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**Physics, Astronomy & Cosmology / Re: Does a particle's weight increase with speed? More on relativistic mass.**

« **on:**26/07/2016 01:17:40 »

If you accelerate proton to really really high velocity,

and hit it with other stationary proton,

there will be created proton-antiproton pair:

p+ + p+ -> p+ + p+ + p+ + p-

Input two particles are creating four particles on output.

Proton has rest-mass 938.272 MeV/c^2

Anti-proton (also) have rest-mass 938.272 MeV/c^2

So basically from kinetic energy of incoming particles there are created two new particles (proton and antiproton)..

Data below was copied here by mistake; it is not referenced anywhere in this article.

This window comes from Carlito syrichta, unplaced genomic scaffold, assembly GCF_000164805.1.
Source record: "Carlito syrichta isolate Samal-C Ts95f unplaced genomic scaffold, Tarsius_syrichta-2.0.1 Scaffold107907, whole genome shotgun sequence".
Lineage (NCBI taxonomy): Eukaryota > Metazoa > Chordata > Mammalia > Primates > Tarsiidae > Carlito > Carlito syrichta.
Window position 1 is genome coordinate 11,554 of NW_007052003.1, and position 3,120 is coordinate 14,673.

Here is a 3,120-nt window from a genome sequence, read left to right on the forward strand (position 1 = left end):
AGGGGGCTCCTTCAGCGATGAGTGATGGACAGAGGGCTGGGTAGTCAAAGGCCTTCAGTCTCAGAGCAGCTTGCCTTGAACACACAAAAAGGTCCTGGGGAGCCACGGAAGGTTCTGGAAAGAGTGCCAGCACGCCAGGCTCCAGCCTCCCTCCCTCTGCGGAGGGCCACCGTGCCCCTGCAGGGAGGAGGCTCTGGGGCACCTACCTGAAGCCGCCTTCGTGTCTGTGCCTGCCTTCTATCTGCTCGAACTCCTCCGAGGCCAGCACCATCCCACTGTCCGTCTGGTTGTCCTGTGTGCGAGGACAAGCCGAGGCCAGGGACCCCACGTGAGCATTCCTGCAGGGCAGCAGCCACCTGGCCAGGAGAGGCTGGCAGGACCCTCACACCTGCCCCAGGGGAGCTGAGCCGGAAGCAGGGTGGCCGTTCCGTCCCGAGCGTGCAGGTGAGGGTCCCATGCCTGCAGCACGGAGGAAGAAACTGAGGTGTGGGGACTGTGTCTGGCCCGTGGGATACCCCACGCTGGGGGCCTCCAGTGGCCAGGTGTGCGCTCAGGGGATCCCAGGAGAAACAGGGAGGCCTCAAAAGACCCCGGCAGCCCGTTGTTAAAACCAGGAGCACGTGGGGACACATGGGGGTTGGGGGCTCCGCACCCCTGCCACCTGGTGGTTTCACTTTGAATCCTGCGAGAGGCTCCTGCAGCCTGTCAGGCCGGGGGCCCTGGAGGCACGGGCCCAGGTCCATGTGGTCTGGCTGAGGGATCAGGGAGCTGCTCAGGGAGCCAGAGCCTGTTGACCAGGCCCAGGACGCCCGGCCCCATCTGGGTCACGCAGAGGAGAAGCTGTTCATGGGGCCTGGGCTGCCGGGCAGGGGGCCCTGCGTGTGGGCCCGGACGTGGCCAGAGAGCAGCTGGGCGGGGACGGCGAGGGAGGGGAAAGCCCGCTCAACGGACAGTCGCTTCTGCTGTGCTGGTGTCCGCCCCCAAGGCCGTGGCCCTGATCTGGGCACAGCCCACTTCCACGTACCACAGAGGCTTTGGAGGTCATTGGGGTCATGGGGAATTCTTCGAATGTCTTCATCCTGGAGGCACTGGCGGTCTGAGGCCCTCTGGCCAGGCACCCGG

Baryon Number conservation:

prior event: +1 +1

after event: +1 +1 +1 -1

+1+1=+1+1+1-1

BTW, kinetic energy in Special Relativity is not E.K.=1/2*m*v^2 but

E.K.=m0*c^2*gamma-m0*c^2

where gamma=1/sqrt(1-v^2/c^2)

Basically, subtract relativistic-mass from rest-mass, and multiply by c^2.

and hit it with other stationary proton,

there will be created proton-antiproton pair:

p+ + p+ -> p+ + p+ + p+ + p-

Input two particles are creating four particles on output.

Proton has rest-mass 938.272 MeV/c^2

Anti-proton (also) have rest-mass 938.272 MeV/c^2

So basically from kinetic energy of incoming particles there are created two new particles (proton and antiproton)..

Baryon Number conservation:

prior event: +1 +1

after event: +1 +1 +1 -1

+1+1=+1+1+1-1

BTW, kinetic energy in Special Relativity is not E.K.=1/2*m*v^2 but

E.K.=m0*c^2*gamma-m0*c^2

where gamma=1/sqrt(1-v^2/c^2)

Basically, subtract relativistic-mass from rest-mass, and multiply by c^2.